Thursday, January 1, 2015

The Best Books I Read in 2014

Here are a few of the best books I read in 2014.

Global Mom: Eight Countries, Sixteen Addresses, Five Languages, One Family by Melissa Dalton-Bradford

Melissa Dalton-Bradford has a gift for distilling and analyzing nearly two decades worth of experiences as her family explored and lived in country after country. This isn't an ordinary travelogue turned memoir, but a weightier and more illuminating story of a family bound together through travel and grief. The last half of the book explores how the family has lived with their grief for their son and brother, Parker. If you want to know what it is like to live in a foreign country, learn a language, or struggle with loss, then this is the best book to read.

On Loss and Living Onward: Collected Voices for the Grieving and Those Who Would Mourn With Them by Melissa Dalton-Bradford

This primer on grief contains essays, quotes, poems, and songs about grieving, especially those who mourn children. After reading this book, I felt like I was better prepared to genuinely mourn with friends who have experienced devastating loss. I feel like every person on this planet should read this book because we will all experience death and loss and we will all be tasked with mourning with those who face death and loss. It is essential to the human experience.

The Underground Girls of Kabul: In Search of Hidden Resistance in Afghanistan by Jenny Nordberg

Absolutely required reading for anyone who wants to understand the reality of being female in Afghanistan. The stories are true, riveting, and powerful. A sensitive and thoughtful reader will find much to ponder in the way gender roles are perceived, taught, and discussed in one's own culture and compare and contrast it to the function of gender in Afghanistan.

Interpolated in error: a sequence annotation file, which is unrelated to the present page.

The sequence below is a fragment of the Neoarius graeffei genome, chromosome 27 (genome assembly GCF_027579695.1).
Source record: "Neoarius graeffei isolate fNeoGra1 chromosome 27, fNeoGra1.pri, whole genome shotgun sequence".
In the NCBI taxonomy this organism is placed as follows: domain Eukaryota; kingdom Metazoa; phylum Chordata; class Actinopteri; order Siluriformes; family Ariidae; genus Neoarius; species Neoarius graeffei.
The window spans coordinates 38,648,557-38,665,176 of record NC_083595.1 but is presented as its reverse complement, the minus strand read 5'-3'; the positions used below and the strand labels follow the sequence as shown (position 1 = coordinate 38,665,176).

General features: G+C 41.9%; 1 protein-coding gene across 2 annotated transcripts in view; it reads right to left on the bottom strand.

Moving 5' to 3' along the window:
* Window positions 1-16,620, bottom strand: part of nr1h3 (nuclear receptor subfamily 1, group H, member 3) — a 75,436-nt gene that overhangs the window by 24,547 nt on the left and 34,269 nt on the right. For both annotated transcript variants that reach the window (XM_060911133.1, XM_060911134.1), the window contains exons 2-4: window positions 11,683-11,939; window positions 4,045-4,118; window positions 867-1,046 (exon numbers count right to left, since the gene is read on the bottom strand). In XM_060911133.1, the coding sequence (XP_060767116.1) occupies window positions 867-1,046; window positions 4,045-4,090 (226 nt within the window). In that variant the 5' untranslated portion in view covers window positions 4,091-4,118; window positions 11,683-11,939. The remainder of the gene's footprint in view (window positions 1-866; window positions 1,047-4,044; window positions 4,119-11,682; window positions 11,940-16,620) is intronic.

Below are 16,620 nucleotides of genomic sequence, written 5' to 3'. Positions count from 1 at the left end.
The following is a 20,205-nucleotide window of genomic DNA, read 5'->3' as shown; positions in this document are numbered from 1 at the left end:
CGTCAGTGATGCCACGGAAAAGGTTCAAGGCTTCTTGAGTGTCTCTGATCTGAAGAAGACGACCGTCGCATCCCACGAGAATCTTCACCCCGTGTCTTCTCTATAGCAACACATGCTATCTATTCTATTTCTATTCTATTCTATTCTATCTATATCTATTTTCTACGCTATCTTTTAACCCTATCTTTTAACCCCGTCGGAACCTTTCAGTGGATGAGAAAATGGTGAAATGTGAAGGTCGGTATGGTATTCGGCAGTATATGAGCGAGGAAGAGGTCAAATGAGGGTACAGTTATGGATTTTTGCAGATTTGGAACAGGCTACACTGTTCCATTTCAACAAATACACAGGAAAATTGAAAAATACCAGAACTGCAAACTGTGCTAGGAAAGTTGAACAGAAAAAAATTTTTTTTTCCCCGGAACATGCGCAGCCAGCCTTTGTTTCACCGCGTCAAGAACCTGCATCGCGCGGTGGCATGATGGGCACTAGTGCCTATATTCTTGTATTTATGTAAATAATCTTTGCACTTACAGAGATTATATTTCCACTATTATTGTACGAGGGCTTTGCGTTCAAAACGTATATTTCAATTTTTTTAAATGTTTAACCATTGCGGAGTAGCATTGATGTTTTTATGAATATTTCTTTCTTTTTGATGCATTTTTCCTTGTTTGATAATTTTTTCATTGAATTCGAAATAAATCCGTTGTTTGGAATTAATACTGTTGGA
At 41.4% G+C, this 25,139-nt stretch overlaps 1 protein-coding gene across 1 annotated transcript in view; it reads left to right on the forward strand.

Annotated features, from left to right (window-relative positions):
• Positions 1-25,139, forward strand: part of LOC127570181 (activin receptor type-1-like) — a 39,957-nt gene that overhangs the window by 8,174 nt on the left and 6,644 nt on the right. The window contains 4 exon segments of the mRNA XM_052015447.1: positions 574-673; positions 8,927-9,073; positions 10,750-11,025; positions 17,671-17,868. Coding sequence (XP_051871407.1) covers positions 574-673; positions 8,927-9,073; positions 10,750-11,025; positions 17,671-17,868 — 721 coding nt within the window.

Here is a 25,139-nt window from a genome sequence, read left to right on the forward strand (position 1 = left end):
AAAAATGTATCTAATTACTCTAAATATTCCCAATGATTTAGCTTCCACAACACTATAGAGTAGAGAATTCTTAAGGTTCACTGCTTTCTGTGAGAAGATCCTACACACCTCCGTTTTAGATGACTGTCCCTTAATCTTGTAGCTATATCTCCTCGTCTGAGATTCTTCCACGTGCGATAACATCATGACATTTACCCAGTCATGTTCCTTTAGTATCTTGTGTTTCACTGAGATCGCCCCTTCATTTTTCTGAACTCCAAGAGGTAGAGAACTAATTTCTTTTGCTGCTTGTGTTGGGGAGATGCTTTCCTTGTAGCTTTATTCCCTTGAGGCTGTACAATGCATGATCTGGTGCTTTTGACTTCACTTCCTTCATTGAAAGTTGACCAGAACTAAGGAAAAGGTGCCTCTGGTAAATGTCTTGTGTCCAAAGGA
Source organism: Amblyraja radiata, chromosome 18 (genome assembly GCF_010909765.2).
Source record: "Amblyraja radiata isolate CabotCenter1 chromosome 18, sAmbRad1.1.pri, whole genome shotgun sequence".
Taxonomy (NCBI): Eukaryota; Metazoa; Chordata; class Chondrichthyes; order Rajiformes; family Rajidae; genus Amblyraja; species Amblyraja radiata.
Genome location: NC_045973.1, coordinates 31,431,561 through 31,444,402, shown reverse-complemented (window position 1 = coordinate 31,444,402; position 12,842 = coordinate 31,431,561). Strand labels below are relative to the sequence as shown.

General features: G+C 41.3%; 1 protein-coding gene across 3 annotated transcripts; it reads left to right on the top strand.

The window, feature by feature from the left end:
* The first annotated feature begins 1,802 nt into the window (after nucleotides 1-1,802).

The Invisible History of the Human Race: How DNA and History Shape Our Identities and Future by Christine Kenneally

If you are remotely interested in genealogy or family history, you need to read this book to understand what DNA and history can tell you about your past and your present. The book is densely filled with stories, science, and connections. Be prepared to develop a burning desire to get your DNA tested--along with everyone in your family you can cajole into getting the testing done as well.

Made From Scratch: Reclaiming the Pleasures of the American Hearth by Jean Zimmerman

A fascinating book which discusses the role and value of homemaking both anciently and modernly. The author explores why homemaking is so demonized today and why it is making a comeback. I think this could qualify as a homemaker's manifesto in being able to explain why possessing skills of cooking, cleaning, sewing, etc. are valuable and meaningful in our modern world.

Garlic and Sapphires: The Secret Life of a Critic In Disguise by Ruth Reichl

Warning: Be prepared to be very hungry as you read. There is a reason Ruth Reichl was a restaurant critic for the New York Times and why she was the editor for Gourmet magazine. Her food prose is divine. A must for any foodie or person who just likes to eat, read about food, or think about food.

What were your favorite books you read in 2014?


1 comment:

Luisa Perkins said...

I've got to read Made from Scratch!